Wednesday, June 22, 2005

In Praise of Ignorance

In today's column, Ann Applebaum criticizes the historical ignorance of most Americans:

"According to one poll, more U.S. teenagers can name the Three Stooges than the three branches of government. Even fewer can state the first three words of the Constitution. A San Francisco reporter once did an informal survey of teenagers watching Fourth of July fireworks in a park and found that only half could name the country from which the United States had won its independence. ("Japan or something, China," said one seventh-grader. "Somewhere out there on the other side of the world.") We're not talking about ignorance of semi-obscure facts here: We're talking about ignorance of basic information."

But might not such ignorance be the sign of a healthy society? In the Balkans, Christians Slavs still stew over their defeat by the Muslim Turks at the Battle of Kosovo in 1389. In the Middle East, Islamic radicals wistfully recall the glory days of Saladin's caliphate in the Twelfth Century and get angry over the "Adalusia tragedy"--the end of Moorish rule in Spain in 1492. And to bin Laden, the humiliation caused by the end of the Ottoman Empire in 1920 is as recent as yesterday. In each of these cases, a precise historical memory is symptomatic of a dysfunctional society. It seems to me that a healthy and successful society forgets about the past because it can. What matters is the present and the future, so better to move on than to nurse centuries-old grudges. I'd guess that in Europe, knowledge of history has waned as that continent has become more peaceful, prosperous, and unified. In the U.S., perhaps it is a sign of health that fourth-graders don't know about World War I.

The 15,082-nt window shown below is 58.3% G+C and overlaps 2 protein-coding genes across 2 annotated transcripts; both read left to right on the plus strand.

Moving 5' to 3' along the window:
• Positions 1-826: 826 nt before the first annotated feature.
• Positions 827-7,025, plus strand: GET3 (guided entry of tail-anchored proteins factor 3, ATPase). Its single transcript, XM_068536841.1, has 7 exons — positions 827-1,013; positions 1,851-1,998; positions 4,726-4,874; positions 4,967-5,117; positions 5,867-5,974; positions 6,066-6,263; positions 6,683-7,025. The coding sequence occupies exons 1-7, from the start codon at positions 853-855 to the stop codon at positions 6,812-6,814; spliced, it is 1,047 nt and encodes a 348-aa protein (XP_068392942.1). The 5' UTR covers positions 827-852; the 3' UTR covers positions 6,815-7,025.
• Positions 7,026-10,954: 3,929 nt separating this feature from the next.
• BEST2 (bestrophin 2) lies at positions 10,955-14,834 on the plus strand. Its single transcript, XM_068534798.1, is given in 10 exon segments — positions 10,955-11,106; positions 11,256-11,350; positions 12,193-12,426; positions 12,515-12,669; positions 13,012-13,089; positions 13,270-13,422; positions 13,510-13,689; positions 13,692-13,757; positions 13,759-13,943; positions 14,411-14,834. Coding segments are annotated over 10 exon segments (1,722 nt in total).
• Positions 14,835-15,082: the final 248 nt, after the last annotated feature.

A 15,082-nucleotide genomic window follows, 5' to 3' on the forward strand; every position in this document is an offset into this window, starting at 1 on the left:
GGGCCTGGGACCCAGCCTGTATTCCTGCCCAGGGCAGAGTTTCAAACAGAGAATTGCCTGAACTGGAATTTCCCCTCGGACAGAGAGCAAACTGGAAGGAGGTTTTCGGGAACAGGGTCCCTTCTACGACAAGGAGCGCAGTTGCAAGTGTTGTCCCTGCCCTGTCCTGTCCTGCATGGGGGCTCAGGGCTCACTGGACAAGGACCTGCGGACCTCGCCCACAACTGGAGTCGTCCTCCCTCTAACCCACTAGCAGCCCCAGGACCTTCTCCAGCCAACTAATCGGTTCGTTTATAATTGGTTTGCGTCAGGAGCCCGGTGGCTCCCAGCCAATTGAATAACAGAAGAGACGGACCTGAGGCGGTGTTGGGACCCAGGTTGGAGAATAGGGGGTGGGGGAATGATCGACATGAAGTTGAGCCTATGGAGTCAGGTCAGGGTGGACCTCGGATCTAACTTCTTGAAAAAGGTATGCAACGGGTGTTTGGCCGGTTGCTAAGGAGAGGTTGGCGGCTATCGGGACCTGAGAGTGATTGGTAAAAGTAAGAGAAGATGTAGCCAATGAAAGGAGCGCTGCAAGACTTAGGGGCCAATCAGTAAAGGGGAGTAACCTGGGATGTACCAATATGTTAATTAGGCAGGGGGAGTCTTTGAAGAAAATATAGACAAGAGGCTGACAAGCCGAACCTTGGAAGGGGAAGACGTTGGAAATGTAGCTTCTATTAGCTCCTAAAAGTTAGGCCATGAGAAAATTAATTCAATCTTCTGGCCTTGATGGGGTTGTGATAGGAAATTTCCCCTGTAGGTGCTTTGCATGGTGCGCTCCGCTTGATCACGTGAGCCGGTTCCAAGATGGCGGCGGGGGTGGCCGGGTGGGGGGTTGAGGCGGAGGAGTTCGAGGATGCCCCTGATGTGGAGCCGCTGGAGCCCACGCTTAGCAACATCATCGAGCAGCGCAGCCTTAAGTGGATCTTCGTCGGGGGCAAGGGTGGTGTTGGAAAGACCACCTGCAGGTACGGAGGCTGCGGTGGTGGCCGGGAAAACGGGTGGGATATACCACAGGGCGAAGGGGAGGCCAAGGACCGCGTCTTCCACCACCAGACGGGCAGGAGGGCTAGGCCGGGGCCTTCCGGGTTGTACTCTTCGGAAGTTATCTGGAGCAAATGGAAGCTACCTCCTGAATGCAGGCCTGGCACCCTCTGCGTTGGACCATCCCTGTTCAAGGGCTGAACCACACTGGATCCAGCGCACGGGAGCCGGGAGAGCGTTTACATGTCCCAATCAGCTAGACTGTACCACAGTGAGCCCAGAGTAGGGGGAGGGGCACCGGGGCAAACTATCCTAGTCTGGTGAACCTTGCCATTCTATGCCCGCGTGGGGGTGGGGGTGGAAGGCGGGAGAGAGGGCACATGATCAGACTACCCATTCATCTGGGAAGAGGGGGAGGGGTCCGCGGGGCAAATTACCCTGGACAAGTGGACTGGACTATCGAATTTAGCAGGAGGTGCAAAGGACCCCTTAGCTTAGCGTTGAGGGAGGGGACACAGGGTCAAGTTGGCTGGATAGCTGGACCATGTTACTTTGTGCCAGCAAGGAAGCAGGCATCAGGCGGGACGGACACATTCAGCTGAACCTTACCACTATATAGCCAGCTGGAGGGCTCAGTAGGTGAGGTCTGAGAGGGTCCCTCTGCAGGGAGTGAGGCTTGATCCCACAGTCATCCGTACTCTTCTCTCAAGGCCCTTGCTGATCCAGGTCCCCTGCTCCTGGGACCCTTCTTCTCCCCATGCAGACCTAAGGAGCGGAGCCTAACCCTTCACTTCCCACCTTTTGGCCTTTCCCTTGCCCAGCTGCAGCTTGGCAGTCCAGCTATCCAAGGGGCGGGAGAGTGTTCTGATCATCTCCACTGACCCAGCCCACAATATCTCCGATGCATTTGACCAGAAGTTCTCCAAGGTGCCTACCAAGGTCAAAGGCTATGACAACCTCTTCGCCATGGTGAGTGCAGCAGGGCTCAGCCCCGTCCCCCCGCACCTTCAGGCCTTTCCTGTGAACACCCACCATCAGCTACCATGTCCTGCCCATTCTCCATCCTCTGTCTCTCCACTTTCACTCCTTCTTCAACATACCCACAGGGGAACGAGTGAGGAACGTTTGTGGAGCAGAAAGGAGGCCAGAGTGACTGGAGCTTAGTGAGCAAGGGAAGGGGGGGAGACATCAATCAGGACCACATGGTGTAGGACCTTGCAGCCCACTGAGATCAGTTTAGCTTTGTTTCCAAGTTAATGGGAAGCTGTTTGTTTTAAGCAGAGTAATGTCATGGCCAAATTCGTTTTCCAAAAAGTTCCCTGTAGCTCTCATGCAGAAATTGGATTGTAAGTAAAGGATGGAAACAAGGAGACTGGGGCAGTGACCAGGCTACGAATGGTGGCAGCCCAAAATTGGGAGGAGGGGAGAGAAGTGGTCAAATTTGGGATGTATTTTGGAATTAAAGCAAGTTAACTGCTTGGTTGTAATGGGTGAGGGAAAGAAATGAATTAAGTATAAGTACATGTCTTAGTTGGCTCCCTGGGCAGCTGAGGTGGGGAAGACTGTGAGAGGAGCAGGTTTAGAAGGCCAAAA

1 comment:

R. Kossover said...


It appears that you would like to forget history. That's a nice idea except that it leaves all the advantages with the fellow who takes the trouble to remember.

Let's consider the Arabs for a moment. They have not contributed much to science over the last 500 years, but they remember every slight they have suffered over the last 1,500. They take the trouble to remember.

This means that kids riding a Madrid train may forget the Catholic conquest of Iberia, but the Arabs who blow them up haven't. Israeli kids dancing in a nightclub near Jaffa may forget (or may have never known) that Jaffa was once an Arab city. But the Arabs who blew them up the Dolphinarium didn't.

So, Phil, your idea is fantastic - except for all the funerals you have to go to......